Our class discussion about urban development last Monday, April 20, really left me thinking. It was interesting to see all the aspects of urbanization the textbook mentioned to play out in one form or another in Orlando. For example, Orlando is a good example of how different suburban areas melt into an “urban corridor” or “metropolitan strip.” In addition, several people have chosen to settle in so-called “exurbs,” areas at the edge of cities, where land and home construction was available for relatively inexpensive prices. Exurbs in turn encouraged urban sprawl, a phenomenon that can be witnessed in many places around Orlando. For instance, I live in the Lake Mary/Longwood area where the majority of housing consist of large, single family homes on large property. Accordingly, energy and water use of these houses is rather high; and many of the people that live in Lake Mary may have to commute long distances to work, experiencing the rush-hour traffic on I-4 and therefore consuming further energy (gasoline) as well as emitting CO2.
Thinking about urban development in terms of urban sprawl got me thinking about a larger problem we as a society face today: one of energy efficiency and climate change. I realized that our current way of life in Orlando -urban sprawl where single-family homes consume significantly more electricity, water etc than other housing developments – added significantly to the emission of greenhouse gases and therefore encouraged global warming. In addition, I recently read Thomas L. Friedman’s “Hot, Flat, and Crowded,” a book that really gives detailed information on what impact this lifestyle has on the globe.
Consequently, I became much more aware of the fact that any urban planning for the future needs to have the question of sustainability and energy efficiency at its core. Therefore I found it very interesting to see Professor Chambliss’ slides of how Orlando is supposed to look in the future. In these models, urban sprawl was significantly contained and people concentrated in select urban centers throughout the Central Florida region. All of these centers were easily connected to highways, as well as public transportation, significantly reducing commute time and CO2 emissions.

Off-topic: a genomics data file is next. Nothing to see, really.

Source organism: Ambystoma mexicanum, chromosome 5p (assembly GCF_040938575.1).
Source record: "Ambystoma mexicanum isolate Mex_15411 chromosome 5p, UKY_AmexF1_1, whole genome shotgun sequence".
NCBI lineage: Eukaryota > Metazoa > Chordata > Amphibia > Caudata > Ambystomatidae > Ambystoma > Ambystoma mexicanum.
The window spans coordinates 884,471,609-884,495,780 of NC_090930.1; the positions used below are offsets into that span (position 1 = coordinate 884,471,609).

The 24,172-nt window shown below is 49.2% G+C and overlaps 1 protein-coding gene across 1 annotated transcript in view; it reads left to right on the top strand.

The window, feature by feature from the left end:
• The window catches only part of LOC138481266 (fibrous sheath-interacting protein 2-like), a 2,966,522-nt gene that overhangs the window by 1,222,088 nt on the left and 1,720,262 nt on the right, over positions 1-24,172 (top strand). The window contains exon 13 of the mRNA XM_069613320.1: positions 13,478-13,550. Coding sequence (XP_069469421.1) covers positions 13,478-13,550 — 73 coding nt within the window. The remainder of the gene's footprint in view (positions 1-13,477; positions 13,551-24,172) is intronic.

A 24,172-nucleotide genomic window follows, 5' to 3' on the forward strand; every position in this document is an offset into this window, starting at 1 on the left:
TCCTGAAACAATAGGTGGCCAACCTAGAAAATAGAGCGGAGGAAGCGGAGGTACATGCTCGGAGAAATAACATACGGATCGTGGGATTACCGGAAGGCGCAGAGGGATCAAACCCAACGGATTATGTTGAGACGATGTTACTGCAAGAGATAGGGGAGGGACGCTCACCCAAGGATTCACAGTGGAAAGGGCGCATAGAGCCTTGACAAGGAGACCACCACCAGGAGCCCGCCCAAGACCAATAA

Taking this class discussion / lecture and relating it to Friedman’s book was really a revelation to me in some way. Seeing the models of urban development on Professor Chambliss’ slides and thinking about what I read in the book really emphasized for me that mitigation of global warming through increased energy efficiency really could not only be achieved by making our current suburban single-family homes more efficient. It will require us to radically redesign the way in which we currently live and ask us to live in areas with a higher population concentration, ending the consistent practice of urban sprawl.